9 months Asian baby curious looking at electronic plug

With Child Safety Week just around the corner, NICEIC – the UK’s leading body for certified electrical businesses – is reminding parents about the importance of having sufficient measures in place to ensure electrical safety in the home for the whole family.

Child Safety Week takes place from Monday 5 to Sunday 11 June 2023, with this year’s theme being, ‘Safety Made Simple’. ‘Safety Made Simple’ provides parents with the simple changes they can make to stop the scariest of accidents happening within the home. Offering easy solutions that can fit into busy routines, the theme acknowledges the dangers that youngsters face both inside and outside of the home.

In support, NICEIC says that there will be a proportion of the nation’s families who are unaware of the electrical dangers that can exist around the home; whilst for others, they may be aware but too busy to keep up with simple maintenance and vital periodic checks.

Ahead of Child Safety Week, Paul Collins, Technical Director at NICEIC, has provided some simple advice for families to stay safe within the home.

Paul says: “It’s no secret that electrical devices such as tablets and video games are becoming the chosen choice of entertainment for many children. As a result, many tech-savvy kids are unknowingly leaving themselves open to serious electrical dangers. Should devices such as these be handled incorrectly, especially by children, the consequences are frightening. That’s why we want to encourage parents to take on some simple checks and measures in order to safeguard their family in and around the home.

“All of these devices need to be plugged in at some point in the home and parents should not overlook the potential risks surrounding these. It’s vital that the socket-outlet is not overloaded, as this can increase the risk of a fire in the home.

“Other simple precautions that parents can take include keeping electrical cords out of reach, checking cables for damage, keeping appliances off when not in use and never leaving younger children unattended when using a device still connected to the mains.

“The charity Electrical Safety First has also done some fantastic work around highlighting the sale of dangerous goods via online marketplaces. We support in their message and urge parents to shop safely online and only buy goods from reputable retailers.”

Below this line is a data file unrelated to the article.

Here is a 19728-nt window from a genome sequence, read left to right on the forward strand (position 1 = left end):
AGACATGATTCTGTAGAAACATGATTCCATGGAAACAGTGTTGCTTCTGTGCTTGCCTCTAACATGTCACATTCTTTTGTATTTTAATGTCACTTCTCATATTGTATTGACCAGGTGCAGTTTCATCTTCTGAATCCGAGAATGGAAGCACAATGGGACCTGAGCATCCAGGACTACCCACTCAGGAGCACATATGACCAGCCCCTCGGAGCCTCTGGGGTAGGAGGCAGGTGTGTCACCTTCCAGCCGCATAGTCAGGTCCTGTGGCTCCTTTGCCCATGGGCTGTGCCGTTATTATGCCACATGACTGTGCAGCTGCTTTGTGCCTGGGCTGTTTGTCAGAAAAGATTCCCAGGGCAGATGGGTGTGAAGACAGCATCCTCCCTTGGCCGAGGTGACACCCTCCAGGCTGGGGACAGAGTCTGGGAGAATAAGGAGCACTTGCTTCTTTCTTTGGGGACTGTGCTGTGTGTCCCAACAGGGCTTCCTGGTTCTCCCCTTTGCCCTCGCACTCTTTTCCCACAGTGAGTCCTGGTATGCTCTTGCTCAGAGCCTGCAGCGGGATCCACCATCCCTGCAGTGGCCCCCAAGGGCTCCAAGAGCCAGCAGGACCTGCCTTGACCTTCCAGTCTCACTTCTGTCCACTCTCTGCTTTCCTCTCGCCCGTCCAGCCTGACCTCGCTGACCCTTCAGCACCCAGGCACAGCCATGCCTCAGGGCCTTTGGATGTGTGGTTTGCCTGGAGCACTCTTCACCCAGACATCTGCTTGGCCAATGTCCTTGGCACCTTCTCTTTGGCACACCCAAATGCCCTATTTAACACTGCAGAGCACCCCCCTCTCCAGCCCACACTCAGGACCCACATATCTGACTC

With summer just around the corner, parents must not overlook the potential hazards playing in the garden may bring. The garden poses particular electrical safety risks due to the added potential for water and electricity to mix – especially with children dipping in and out of paddling pools.

Paul continues: “When using electrical equipment outside, it’s important to make sure all electrical appliances are using a residual current device (RCD). An RCD is a safety device that automatically turns off electricity if a fault has been discovered.

“Another important tip that may be surprising to parents is to not rely on plastic plug in socket covers. Regular sockets, that comply with British safety standards, have a built-in protection mechanism already and socket covers will not prevent electric shock if the installation is not safe.”

Crucially, NICEIC recommends that any electrical work in the home should be conducted by a certified business, such as those listed with the NICEIC, as even the seemingly simplest of jobs can be incredibly dangerous if not installed properly.

Discussing the importance of child safety at home, Rory Carroll from the UK’s leading charity Electrical Safety First comments: “In the UK, online marketplaces such as Facebook Marketplace, eBay and Wish are not obliged to obey by the same laws as traditional retailers. So large numbers of dangerous electrical products are being sold to unknowing customers. As these possibly contain sub-standard or non-compliant parts, they can pose a serious risk of fire or electric shock. We want to ensure everyone stays safe within the home and urge you to only purchase from reputable retailers.

“If you are unsure about any areas of electrical safety inside or outside, we have various resources available on our Safety Around the Home hub and more information is available at www.electricalsafetyfirst.org.uk.”

For further information or to search for your nearest NICEIC Certified business visit www.niceic.com.